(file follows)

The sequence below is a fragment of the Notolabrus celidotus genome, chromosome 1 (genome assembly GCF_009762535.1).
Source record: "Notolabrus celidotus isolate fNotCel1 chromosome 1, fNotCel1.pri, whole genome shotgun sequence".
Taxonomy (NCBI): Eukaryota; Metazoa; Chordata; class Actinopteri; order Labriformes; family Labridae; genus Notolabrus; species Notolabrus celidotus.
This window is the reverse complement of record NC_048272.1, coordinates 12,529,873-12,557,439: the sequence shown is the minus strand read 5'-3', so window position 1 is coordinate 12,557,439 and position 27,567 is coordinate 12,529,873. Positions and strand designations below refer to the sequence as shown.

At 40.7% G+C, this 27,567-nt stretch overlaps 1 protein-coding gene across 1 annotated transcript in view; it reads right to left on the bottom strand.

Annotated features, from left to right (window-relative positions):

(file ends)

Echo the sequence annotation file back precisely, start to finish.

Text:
The sequence below is a fragment of the Notolabrus celidotus genome, chromosome 1 (genome assembly GCF_009762535.1).
Source record: "Notolabrus celidotus isolate fNotCel1 chromosome 1, fNotCel1.pri, whole genome shotgun sequence".
Taxonomy (NCBI): Eukaryota; Metazoa; Chordata; class Actinopteri; order Labriformes; family Labridae; genus Notolabrus; species Notolabrus celidotus.
This window is the reverse complement of record NC_048272.1, coordinates 12,529,873-12,557,439: the sequence shown is the minus strand read 5'-3', so window position 1 is coordinate 12,557,439 and position 27,567 is coordinate 12,529,873. Positions and strand designations below refer to the sequence as shown.

At 40.7% G+C, this 27,567-nt stretch overlaps 1 protein-coding gene across 1 annotated transcript in view; it reads right to left on the bottom strand.

Annotated features, from left to right (window-relative positions):